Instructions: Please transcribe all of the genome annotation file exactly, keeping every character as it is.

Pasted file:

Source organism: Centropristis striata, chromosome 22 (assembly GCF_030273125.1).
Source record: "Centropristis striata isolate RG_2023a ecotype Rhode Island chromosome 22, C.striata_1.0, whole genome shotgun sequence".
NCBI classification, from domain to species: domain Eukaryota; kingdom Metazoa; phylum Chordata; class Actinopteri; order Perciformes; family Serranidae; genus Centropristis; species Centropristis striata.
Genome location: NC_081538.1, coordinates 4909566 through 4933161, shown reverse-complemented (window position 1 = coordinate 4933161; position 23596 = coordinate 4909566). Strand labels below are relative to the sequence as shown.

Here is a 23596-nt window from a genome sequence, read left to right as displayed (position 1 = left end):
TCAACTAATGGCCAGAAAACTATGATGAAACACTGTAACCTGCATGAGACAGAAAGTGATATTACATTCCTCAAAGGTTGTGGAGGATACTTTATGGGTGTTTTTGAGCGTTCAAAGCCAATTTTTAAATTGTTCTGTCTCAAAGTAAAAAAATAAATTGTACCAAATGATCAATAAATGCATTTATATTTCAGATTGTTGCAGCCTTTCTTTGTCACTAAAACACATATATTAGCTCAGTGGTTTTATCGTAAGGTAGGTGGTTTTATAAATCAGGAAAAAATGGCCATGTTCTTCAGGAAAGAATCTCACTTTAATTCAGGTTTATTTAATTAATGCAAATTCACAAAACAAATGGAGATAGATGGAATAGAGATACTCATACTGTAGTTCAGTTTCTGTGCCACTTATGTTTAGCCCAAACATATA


Source organism: Centropristis striata, chromosome 22 (assembly GCF_030273125.1).
Source record: "Centropristis striata isolate RG_2023a ecotype Rhode Island chromosome 22, C.striata_1.0, whole genome shotgun sequence".
NCBI classification, from domain to species: domain Eukaryota; kingdom Metazoa; phylum Chordata; class Actinopteri; order Perciformes; family Serranidae; genus Centropristis; species Centropristis striata.
Genome location: NC_081538.1, coordinates 4909566 through 4933161, shown reverse-complemented (window position 1 = coordinate 4933161; position 23596 = coordinate 4909566). Strand labels below are relative to the sequence as shown.

Here is a 23596-nt window from a genome sequence, read left to right as displayed (position 1 = left end):
TCAACTAATGGCCAGAAAACTATGATGAAACACTGTAACCTGCATGAGACAGAAAGTGATATTACATTCCTCAAAGGTTGTGGAGGATACTTTATGGGTGTTTTTGAGCGTTCAAAGCCAATTTTTAAATTGTTCTGTCTCAAAGTAAAAAAATAAATTGTACCAAATGATCAATAAATGCATTTATATTTCAGATTGTTGCAGCCTTTCTTTGTCACTAAAACACATATATTAGCTCAGTGGTTTTATCGTAAGGTAGGTGGTTTTATAAATCAGGAAAAAATGGCCATGTTCTTCAGGAAAGAATCTCACTTTAATTCAGGTTTATTTAATTAATGCAAATTCACAAAACAAATGGAGATAGATGGAATAGAGATACTCATACTGTAGTTCAGTTTCTGTGCCACTTATGTTTAGCCCAAACATATA